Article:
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With a single play, the Cincinnati Bengals might be in collapse mode

It was a single play that resulted in two personal foul penalties to give up the Wild Card playoff game between AFC North rivals, the Cincinnati Bengals and Pittsburgh Steelers. A hit on Antonio Brown that I've called the dirtiest hit I've ever seen and a moronic retaliation by a Bengals player to an opposing coach being on the field. Within the span of a minute, it might have been the collapse of a franchise that was just beginning to show some promise again.

David Kohl-USA TODAY Sports

It was a single play that resulted in two personal foul penalties to give up the Wild Card playoff game between AFC North rivals, the Cincinnati Bengals and Pittsburgh Steelers. A hit on Antonio Brown that I've called the dirtiest hit I've ever seen and a moronic retaliation by a Bengals player to an opposing coach being on the field. Within the span of a minute, it might have been the collapse of a franchise that was just beginning to show some promise again.

The Steelers would have a chip-shot kick to give themselves the victory, pushing the Bengals into an 0-7 playoff record under head coach Marvin Lewis. Immediately following the game, football fans speculated that it might have been his last game in Cincinnati.

You can't really blame that thought process. We've seen winning coaches get fired for not being able to take the next step, and arguably the Bengals were the more talented team on the field for a majority of the season, even if that didn't always result in wins. His regular season record of 112-92-2 puts him at .541 for his tenure, something that ranks more along the lines of coaches on the hot seat, rather than the ones that will hold their jobs until they want to step down. Having been the head coach of the franchise for 12 years, I doubt many wouldn't understand Mike Brown, the owner, looking to replace a coach that has had more time than any other coach in the league outside of Bill Bilicheck and the Patriots to give the team a trophy. It doesn't necessarily mean that Lewis is a bad coach, but he clearly isn't a good one either.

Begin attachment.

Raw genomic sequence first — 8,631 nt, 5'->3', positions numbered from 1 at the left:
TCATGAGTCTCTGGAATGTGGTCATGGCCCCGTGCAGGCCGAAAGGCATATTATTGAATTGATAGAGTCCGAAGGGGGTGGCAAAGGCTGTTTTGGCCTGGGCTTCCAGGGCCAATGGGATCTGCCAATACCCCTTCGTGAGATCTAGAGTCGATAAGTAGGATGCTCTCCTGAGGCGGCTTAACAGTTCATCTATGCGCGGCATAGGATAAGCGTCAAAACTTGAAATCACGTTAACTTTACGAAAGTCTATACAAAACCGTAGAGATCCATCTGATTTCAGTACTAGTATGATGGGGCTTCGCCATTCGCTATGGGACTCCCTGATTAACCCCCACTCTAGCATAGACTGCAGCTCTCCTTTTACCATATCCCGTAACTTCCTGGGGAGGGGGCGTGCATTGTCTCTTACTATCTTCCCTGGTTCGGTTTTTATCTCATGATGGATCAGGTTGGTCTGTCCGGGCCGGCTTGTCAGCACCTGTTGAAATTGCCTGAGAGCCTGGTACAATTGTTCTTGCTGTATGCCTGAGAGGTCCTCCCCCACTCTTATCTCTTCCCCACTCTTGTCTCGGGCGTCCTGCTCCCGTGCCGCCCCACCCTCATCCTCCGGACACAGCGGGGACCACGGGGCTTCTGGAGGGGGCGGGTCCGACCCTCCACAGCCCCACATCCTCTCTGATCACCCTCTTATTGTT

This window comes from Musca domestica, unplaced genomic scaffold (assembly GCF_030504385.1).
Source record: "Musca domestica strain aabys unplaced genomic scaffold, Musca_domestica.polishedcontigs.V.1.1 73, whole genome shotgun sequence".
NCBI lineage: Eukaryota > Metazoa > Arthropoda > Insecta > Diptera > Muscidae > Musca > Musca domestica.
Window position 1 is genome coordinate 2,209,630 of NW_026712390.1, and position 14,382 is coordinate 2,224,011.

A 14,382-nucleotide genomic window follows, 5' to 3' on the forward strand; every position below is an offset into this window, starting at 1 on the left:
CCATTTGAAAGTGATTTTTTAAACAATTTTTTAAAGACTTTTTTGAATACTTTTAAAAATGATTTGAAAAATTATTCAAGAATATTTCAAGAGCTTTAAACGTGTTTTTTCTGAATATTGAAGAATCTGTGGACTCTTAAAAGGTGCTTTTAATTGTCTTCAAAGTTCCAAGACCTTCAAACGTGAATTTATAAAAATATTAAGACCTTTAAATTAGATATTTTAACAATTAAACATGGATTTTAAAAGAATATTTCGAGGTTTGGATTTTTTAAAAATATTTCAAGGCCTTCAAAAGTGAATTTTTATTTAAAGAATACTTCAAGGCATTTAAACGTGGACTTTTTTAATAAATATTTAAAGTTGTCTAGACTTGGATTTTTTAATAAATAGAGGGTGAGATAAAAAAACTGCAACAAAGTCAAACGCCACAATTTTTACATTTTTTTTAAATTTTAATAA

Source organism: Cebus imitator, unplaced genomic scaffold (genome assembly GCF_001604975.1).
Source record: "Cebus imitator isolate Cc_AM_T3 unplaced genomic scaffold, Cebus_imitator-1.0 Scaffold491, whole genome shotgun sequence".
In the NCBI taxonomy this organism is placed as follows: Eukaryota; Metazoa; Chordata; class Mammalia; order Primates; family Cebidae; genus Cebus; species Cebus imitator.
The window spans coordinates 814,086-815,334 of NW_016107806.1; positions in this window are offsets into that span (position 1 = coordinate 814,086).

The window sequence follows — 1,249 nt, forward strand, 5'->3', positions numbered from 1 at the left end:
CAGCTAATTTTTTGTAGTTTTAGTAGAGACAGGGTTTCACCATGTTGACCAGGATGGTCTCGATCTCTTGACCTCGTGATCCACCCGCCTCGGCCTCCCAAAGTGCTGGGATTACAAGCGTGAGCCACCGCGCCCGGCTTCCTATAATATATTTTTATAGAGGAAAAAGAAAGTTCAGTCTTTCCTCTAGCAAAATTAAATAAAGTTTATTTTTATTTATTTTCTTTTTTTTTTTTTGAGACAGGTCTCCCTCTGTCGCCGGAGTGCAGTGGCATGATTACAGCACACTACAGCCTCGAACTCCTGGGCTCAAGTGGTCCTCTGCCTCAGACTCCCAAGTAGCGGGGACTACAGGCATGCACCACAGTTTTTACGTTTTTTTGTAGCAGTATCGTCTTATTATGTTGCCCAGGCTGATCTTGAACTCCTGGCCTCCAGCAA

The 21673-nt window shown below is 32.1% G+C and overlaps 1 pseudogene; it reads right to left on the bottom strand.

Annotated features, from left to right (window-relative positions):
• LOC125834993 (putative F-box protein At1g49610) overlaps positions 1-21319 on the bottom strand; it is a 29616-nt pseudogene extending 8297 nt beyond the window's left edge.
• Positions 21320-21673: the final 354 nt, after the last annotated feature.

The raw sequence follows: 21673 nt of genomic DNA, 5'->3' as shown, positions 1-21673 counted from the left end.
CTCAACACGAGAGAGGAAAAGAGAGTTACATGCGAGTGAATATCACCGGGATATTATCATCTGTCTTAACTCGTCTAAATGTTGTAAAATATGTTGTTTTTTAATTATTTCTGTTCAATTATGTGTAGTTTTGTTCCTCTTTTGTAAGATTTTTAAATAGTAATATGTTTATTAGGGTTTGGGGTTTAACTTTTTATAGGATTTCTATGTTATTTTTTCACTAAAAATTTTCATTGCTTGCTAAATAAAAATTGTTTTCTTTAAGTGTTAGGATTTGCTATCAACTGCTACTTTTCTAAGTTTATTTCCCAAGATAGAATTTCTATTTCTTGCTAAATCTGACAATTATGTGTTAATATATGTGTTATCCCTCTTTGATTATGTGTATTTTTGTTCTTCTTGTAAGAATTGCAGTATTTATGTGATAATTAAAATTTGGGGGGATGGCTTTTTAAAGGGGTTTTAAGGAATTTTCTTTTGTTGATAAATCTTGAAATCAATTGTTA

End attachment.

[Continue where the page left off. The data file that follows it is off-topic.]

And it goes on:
Having lost control of his players on Saturday in arguably the most important game of his head coaching career, it became obvious that Lewis just doesn't have a hold on the team. Sure he's the guy in charge and I'm sure most of the time the players respect him and listen, but even when Lewis tried to get linebacker Vontaze Burfict to settle down on Saturday to just win the game, he went out there and continued to start problems at every turn. Add that to his regular season record, and his postseason record and there is no stronger case in the league to move on from a head coach.

Now with Burfict suspended for three games in the 2016 season and a decent list of free agents about to hit the market, it might just be the time when things collapse for this franchise. Offensive coordinator Hue Jackson is one of the hottest head coach candidates and is already receiving interest around the league for interviews. Without Jackson, a new coach will want to do things his way almost certainly. Despite having Andy Dalton at quarterback, it will mean a new offensive and defensive philosophy, potentially setting the franchise back a year or two before they settle down into the new playbooks and schemes. In that time, players come and go, they retire and they get drafted.

By that time, you might be missing the cornerstones of your offensive line and secondary. Other players currently in their primes will be heading into the twilight years and who knows how good they will be any longer, if they are even on the team anymore. All it takes is two years to figure things out and you could have a roster that is only average at best.

Face it, we've seen worse happen in the past and the Bengals are not magically immune to the parity of NFL life. One single play could have been the undoing of an entire franchise.